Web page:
06/12/2010 05:12 am ET | Updated May 25, 2011

Nuclear Talks and Youth Engagement

As leaders of the world gather in Washington, D.C. to discuss the future of nuclear weapons and the need for aggressive action to ensure that nuclear materials don't fall into the hands of terrorists, young leaders from across the globe will gather in Chicago, and later in Miami, to address the pressing issues of poverty and the future of youth leadership.

The Chicago conference, called the Global Engagement Summit hosted at Northwestern University is a five-day training conference for students committed to global change. Delegates come together to understand the challenges of and opportunities for their engagement; to hone the skills and mindsets that will enable them to better plan, execute, and participate in change-based projects; and to connect with like-minded peers from around the world.

The Miami Conference is Clinton Global Initiative University (CGIU); there, participants will discuss how student activists can make a difference around the world. Over the three-day meeting, attendees will participate in forums and working sessions to brainstorm ways to make a difference.

I have a background in American foreign policy and I now work to make global impact through a social enterprise that depends on the ingenuity of young leaders, so having these three events land in the same week is sends a powerful message: these are the issues of our time. We must expect that the leaders in our community of nations reduce nuclear weapons while we must facilitate extensive, constructive dialogue among youth to ensure that the world moves forward at this critical time.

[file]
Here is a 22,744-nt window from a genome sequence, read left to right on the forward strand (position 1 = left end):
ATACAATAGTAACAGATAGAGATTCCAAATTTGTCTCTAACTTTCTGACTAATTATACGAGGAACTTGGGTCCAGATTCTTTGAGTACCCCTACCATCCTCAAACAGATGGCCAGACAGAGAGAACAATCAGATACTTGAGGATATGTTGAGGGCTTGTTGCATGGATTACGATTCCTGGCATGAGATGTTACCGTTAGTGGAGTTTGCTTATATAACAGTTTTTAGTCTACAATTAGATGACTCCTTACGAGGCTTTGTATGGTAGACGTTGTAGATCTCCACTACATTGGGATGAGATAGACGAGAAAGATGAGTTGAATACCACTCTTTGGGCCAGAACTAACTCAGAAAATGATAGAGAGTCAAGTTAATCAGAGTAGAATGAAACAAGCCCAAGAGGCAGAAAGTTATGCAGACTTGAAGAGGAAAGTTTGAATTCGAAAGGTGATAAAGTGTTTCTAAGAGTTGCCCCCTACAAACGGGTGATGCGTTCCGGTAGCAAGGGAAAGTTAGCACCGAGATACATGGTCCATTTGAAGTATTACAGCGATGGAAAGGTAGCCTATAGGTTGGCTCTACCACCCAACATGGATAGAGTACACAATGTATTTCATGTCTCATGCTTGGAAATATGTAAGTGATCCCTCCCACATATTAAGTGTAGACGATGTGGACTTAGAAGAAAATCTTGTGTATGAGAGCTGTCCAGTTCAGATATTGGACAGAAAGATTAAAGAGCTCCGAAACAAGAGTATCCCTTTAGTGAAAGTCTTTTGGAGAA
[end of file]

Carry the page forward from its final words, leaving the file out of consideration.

I want to highlight the power of the Global Engagement Summit (GES) because it has been a significant contributor to ThinkImpact's work for years. In 2007, GES hosted a young woman named Emily Karechio from Nairobi, Kenya. It was her first time on American soil, and while she was at the conference representing her nascent nonprofit, the Muthaa Community Development Foundation, she met a chapter leader from ThinkImpact (then known as Student Movement for Real Change). Emily connected with me and before long, a multi-year partnership developed. Today, ThinkImpact's health trainings for hundreds of people in Kayafungo, Kenya have been successfully implemented due to in large part to her hard work. Her partner on that initiative, Abdallah Mohamed, is now even an employee of ThinkImpact's!

At GES this year, over 60 delegates from 14 countries will gather from April 14-18 at Northwestern University. This year's GES includes opening keynote speaker Brian Bordainick, founder of the 9th Ward Field of Dreams, and closing keynote speaker Leila Chirayath Janah, founder and CEO of Samasource. Workshops will be presented on topics including Community Organizing, Social Media Marketing, and Bottom of the Pyramid Business Models. Keynotes and selected workshops will be streamed live on the GES website throughout the weekend. For more information, visit

As President Obama said during the campaign: "This is our moment, this is our time!"